Supervisors vote to maintain status quo
PLYMOUTH CO. — A 4-1 decision by the Plymouth County Board of Supervisors at Tuesday’s meeting will keep ATVs and UTVs off county roadways.
It was at the July 24 supervisors meeting when Brett Niehus, a rural Le Mars resident, and Rick Wright of rural Merrill, approached the board asking them to consider legalizing the use of all-terrain vehicles on secondary roads countywide.
After much discussion at that meeting, Board Chairman Don Kass asked Plymouth County Sheriff Mike Van Otterloo to visit with area sheriffs whose counties have adopted an ordinance legalizing the vehicles.
On Tuesday, Van Otterloo came back in front of the board with his report.
“Part of the task was for me to talk with other sheriffs and I talked to eight — Calhoun, Clay, Emmett, O’Brien, Kossuth, Sac, Dickinson and Sioux,” said Van Otterloo.
“Aside from Sioux County (which just adopted an ordinance that took effect Aug. 6) the remaining counties have had an ordinance in place for three and a half to four years. One sheriff, and that was in Calhoun County, said he had one personal injury accident during that course of time, and in that case the operator had been drinking. The others said they didn’t have any type of accident with ATVs or UTVs,” Van Otterloo continued.
He added the sheriffs had not seen an increase in the number of complaints received and that in all of those county ordinances the use of ATVs and UTVs had been restricted to a minimum operating age of 18 years old.
“When I read this letter from the University of Iowa doctor (referring to the editorial which appeared in the July 31 issue of the Daily Sentinel), I couldn’t help but notice this study was done on ATVs, not UTVs. My personal opinion is ATVs maybe not. But if we’re going to do anything maybe the UTVs,” Van Otterloo told the board. “This is not going away. More and more counties are doing it and there’s a reason the state code has put a provision in there to let the counties do it because it is going to continue to come back and come back.”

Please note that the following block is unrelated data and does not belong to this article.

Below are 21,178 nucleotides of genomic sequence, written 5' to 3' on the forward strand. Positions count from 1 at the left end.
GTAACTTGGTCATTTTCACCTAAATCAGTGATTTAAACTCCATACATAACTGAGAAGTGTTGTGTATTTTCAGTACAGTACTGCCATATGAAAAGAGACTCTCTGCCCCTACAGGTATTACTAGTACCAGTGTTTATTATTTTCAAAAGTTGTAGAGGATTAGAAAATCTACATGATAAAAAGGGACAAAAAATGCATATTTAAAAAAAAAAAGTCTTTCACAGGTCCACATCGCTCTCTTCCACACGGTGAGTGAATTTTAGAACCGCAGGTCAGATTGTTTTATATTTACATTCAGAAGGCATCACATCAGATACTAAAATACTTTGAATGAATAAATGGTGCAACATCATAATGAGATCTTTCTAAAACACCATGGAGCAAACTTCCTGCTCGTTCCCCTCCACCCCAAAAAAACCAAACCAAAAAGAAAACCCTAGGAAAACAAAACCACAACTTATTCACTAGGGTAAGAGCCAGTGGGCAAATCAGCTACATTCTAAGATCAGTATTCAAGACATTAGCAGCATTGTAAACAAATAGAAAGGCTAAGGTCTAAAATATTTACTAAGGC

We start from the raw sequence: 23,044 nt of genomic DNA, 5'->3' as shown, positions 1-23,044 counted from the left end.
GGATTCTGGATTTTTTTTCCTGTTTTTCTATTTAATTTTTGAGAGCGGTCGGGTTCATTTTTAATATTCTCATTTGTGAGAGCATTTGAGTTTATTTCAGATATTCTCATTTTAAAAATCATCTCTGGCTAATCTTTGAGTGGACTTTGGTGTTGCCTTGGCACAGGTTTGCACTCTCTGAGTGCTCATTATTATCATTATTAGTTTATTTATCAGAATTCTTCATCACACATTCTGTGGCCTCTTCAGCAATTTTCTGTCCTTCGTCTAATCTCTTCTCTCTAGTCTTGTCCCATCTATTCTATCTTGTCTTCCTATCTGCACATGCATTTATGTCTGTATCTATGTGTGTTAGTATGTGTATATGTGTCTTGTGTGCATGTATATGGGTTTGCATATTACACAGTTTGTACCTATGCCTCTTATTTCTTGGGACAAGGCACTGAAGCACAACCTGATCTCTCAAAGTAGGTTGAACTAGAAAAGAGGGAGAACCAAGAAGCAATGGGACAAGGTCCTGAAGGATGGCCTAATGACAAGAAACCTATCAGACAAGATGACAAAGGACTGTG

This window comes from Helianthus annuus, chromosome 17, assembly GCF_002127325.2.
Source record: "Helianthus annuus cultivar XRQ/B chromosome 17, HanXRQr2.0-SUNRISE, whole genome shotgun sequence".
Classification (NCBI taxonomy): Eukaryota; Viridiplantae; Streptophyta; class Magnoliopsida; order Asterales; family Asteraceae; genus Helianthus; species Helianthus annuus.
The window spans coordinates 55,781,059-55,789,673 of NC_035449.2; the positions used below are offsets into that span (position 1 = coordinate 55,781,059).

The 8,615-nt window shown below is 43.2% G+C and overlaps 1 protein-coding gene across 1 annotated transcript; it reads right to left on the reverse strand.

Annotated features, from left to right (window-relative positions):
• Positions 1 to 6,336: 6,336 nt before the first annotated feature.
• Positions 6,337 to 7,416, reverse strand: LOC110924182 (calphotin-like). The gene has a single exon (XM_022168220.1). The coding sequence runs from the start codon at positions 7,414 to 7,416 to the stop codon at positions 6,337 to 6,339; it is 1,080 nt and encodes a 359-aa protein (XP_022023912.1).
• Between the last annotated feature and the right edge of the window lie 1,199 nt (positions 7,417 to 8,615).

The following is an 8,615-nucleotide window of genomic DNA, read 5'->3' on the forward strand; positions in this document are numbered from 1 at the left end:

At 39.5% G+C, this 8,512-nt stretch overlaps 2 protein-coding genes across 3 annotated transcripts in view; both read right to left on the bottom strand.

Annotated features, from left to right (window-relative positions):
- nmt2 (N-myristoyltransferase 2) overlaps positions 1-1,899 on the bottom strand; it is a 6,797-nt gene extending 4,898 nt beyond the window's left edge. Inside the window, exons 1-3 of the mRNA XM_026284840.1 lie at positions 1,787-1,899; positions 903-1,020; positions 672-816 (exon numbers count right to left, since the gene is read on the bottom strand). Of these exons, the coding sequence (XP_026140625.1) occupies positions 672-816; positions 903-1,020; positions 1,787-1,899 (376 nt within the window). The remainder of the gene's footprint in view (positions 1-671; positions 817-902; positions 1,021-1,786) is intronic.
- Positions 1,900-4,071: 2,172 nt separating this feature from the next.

Supervisor John Meis was quick to point out the state code in which Van Otterloo was referring to and had a different view on exactly what it is the state is allowing counties to do.
“I read the state code. Do you have a copy of the state code?” Meis asked Niehus.
After being met with a “no” by Niehus, Meis followed up stating, “well it would be helpful if you read that. I don’t really know how some of these counties are passing it for a whole county when the state code specifically says you’re supposed to be doing a study. To me, I think they’re opening themselves up to some liability there.”
Meis followed that by reading state code 321I.10 which states, “A registered all-terrain vehicle or off-road utility vehicle may be operated on the roadways of that portion of county highways designated by the county board of supervisors for such use during a specific period. The county board of supervisors shall evaluate the traffic conditions on all county highways and designated roadways on which all-terrain vehicles or off-road utility vehicles may be operated for the specified period without unduly interfering with or constituting an undue hazard to conventional motor vehicle traffic. In designating such roadways, the board may authorize all-terrain vehicles and off-road utility vehicles to stop at service stations or convenience stores along a designated roadway.”